All our beef at Tierra Verde Farms is 100% grass-fed. 100% natural with no hormones or antibiotics. If you are wondering about grass-fed beef please visit The Grass-Fed Difference part of this website to see WHY we only produce grass-fed beef. If you want to produce the best grass-fed to finish beef you need to produce Red Devon Cattle.
Why Devons? What is so special about Red Devons? There is a lot special about Devons, to start with they are a very docile breed. When you want a low stress farm for animals and farmers alike you need everyone to be docile. They are very easy to handle and move, which is very important when you do daily roational grazing moves. Second, they do great on grass. We can get a Devon to marble on grass as well or better than Angus do on grain or in a feed lot. It takes us a little longer but the result is well worth it. The genetics behind our Devon herd going back dozens of generations have never had grain so they have been selected for performance on grass alone. Third is that they are very hardy in our elements here in Ohio. They winter very well in the cold and can take our humidity in the summer. Next is they are very easily calve. Which is really important to me. Making spring a joyous not a stressful time.

You Tube Video Introduction to Red Devons

The Early History of Red Devons

The origin of the Devon is pre-historic. It is assumed that the breed is descended from Bos longifrons, the smaller type of aboriginal cattle in Brtain. The earliest English records show the prevalence of cattle in the area of Devon of a color and type indicative of the modern breed.
Francis Quartly of Champson-in-Molland is the man generally credited with establishing the Devon in modern times, if the late 1700s can be considered "modern times". Quartly made a determined campaign to find and purchase the choicest Devon possible, developing the best herd of his time. From his herd, which was sold on his retirement in 1836, descended the most distinguished Devon blood.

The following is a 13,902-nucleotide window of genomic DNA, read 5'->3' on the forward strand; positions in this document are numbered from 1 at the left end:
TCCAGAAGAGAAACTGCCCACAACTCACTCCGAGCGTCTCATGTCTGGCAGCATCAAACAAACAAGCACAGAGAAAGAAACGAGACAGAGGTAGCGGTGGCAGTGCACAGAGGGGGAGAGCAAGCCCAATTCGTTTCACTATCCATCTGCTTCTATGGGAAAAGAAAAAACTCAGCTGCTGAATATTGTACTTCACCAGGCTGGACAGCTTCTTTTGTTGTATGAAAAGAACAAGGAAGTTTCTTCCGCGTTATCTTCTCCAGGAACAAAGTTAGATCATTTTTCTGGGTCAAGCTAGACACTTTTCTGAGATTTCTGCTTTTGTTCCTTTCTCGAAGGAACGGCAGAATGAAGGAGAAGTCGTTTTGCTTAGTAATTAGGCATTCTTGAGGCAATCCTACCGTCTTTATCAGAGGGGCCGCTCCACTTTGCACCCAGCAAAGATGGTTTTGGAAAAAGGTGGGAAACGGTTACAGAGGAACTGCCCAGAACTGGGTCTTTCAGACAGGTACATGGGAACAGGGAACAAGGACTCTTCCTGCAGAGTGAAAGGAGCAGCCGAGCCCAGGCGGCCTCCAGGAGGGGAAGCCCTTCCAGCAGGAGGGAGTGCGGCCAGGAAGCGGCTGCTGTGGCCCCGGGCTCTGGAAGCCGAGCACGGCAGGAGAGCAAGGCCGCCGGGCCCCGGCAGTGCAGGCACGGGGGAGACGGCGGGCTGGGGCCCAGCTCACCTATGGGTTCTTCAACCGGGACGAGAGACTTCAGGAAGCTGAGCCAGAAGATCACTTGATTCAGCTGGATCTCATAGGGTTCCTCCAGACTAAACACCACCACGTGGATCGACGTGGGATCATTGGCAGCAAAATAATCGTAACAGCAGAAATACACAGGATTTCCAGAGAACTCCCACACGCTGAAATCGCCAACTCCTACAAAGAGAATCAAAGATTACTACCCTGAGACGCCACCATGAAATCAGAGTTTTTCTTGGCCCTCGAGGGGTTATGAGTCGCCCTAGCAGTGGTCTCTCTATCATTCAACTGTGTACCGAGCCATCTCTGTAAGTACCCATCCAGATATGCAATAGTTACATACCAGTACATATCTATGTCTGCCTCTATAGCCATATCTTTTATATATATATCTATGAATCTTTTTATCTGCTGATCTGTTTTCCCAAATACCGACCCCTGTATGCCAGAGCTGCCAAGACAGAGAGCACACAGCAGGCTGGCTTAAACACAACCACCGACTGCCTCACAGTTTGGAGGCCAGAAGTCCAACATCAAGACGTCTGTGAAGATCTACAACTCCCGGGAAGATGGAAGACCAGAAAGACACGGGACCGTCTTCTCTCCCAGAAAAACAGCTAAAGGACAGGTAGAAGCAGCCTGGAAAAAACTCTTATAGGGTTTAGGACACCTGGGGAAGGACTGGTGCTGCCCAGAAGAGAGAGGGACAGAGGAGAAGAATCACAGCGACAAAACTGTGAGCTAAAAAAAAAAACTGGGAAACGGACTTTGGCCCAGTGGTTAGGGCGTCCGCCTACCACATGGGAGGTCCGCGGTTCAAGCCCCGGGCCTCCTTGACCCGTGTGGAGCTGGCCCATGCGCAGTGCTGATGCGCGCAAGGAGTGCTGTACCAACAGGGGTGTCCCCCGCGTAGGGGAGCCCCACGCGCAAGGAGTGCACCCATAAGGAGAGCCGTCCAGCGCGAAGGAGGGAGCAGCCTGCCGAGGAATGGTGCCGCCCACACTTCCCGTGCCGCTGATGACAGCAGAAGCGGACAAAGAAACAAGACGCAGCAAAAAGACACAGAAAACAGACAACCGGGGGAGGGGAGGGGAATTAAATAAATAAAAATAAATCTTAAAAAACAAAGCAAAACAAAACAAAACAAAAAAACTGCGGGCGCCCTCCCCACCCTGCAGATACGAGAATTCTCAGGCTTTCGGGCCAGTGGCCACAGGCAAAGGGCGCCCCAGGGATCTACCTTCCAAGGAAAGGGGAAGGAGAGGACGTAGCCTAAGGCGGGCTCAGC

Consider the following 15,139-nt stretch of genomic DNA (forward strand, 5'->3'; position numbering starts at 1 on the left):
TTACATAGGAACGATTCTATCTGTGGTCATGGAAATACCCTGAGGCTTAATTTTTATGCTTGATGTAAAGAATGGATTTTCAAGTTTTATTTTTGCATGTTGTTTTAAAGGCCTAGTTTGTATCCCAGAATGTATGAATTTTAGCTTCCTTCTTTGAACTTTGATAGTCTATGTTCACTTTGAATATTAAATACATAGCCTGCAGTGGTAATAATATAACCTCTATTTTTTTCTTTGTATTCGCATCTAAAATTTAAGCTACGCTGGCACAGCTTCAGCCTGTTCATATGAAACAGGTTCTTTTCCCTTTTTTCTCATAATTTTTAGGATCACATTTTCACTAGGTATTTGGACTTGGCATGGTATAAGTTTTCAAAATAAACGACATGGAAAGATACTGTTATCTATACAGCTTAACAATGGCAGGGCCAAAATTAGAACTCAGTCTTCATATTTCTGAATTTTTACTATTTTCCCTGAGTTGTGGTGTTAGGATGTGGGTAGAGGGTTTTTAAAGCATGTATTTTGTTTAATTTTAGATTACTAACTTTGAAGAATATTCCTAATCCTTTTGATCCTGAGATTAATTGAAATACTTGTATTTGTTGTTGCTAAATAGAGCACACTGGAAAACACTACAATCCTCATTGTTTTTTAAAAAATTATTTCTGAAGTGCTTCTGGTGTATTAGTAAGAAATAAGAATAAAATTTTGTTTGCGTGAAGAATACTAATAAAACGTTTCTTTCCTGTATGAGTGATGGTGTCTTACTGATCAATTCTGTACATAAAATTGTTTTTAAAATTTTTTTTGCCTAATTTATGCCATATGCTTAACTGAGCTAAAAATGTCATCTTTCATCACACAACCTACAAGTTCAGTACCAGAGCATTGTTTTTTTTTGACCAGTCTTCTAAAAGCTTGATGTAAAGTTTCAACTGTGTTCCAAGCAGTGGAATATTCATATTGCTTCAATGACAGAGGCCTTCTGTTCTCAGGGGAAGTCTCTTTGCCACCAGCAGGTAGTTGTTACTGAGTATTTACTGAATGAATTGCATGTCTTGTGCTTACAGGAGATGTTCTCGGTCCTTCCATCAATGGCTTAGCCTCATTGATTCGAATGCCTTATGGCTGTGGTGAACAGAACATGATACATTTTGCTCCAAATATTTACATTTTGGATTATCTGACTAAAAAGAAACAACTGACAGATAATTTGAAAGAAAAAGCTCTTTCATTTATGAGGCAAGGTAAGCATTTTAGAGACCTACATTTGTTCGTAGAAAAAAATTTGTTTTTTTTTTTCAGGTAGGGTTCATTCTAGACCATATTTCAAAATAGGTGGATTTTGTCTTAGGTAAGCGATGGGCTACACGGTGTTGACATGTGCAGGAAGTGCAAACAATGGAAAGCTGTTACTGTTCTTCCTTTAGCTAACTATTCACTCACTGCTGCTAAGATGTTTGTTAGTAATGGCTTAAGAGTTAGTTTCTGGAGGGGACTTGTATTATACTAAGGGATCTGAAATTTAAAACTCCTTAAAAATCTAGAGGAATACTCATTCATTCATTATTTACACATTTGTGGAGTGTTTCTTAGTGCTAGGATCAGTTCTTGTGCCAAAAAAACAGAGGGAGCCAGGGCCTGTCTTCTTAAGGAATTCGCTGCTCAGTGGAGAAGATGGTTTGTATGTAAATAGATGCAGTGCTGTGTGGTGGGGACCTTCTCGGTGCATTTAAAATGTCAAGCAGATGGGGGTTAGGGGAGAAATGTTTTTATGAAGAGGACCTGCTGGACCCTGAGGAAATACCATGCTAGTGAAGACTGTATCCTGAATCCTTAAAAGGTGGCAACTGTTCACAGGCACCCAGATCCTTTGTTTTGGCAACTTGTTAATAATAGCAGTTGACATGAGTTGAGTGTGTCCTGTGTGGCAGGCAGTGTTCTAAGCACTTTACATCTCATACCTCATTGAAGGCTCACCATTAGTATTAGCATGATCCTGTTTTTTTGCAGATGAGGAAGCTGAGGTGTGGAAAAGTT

Captain John Davy, whose father and grandfather had been noted Devon breeders, was the most distinguished promoter of Devon in the late 1800s. He was the founder of the Devon herdbook and contributed much to Devon literature.
In America, the Devon which landed with the Pilgrims quickly spread along the coast of Massachusetts in the 17th century. No one really thought of them as a "breed" they were just part of the scene, a member of the family. As Kristina Bielenberg of the American Minor Breeds Conservancy wrote:
The "red natives", with their upright and spreading horns, attracted the most attention for they provided the primary objects of the New England farmer - labor, beef and rich milk for butter and cheese.
The red native was considered to be a good milker from the standpoint that it produced more butter per pound of milk than most any other breed available. The Devon-type cattle were efficient feeders. Their fine muzzle, prominent and clear eye, long neck and delicate forelegs attracted the fancy of many farmers. The agility and intelligence of the ox was highly valued.
These characteristics and others contributed to the long popularity of the red native; for as late as 1861, the Commissioner of Patents reported that in New England the farmers still preferred their cattle of Devonshire extraction despite the availability of newer, "more improved" English breeds. By then there was a Devon Herd Book in America, too, founded in 1855 by Horace M. Sessions of Massachusetts. His first volume included a reprint of Volume 1 and 2 of the English herd book. Jeremy Engh, a former president of the American Devon Cattle Association noted in a speech in 2004, herd books were generally the predecessor to breed societies which served to protect the genetic integrity of its cattle and promote its interests.
James Buckingham, of Zanesville, Ohio, was joined by several other Devon breeders in organizing the American Devon Cattle Club in 1884 at Pittsburgh's East End Hotel. The Club published six volumes with final edition coming in 1947 It was then that a decline in fortunes overtook the Devon breed, a gradual decline that endured for a half-century.
A number of factors can be blamed for the decline but the most important was probably the huge grain surpluses facing America's farmers after World War II. It became government policy to encourage the feeding of grain to cattle to "eat up" those surpluses. Here Devon became a victim of its very strength. Devon simply fattened too quickly to be of much use in the feedlot. The numbers of Devon dwindled; the American Devon Cattle Club waned and was replaced by the Devon Cattle Association which in turn was morphed into the American Devon Cattle Association.
But with the arrival of the new 21 st century, the Devon's fortunes suddenly changed! There was sudden recognition that the cattle industry had worked itself into a corner. More popular breeds had grown bigger, herds had grown bigger, genetics had been mongrelized, and family farms had been eliminated by the thousands and the supposedly efficient industrial model had resulted in unhealthy animals and poor quality meat.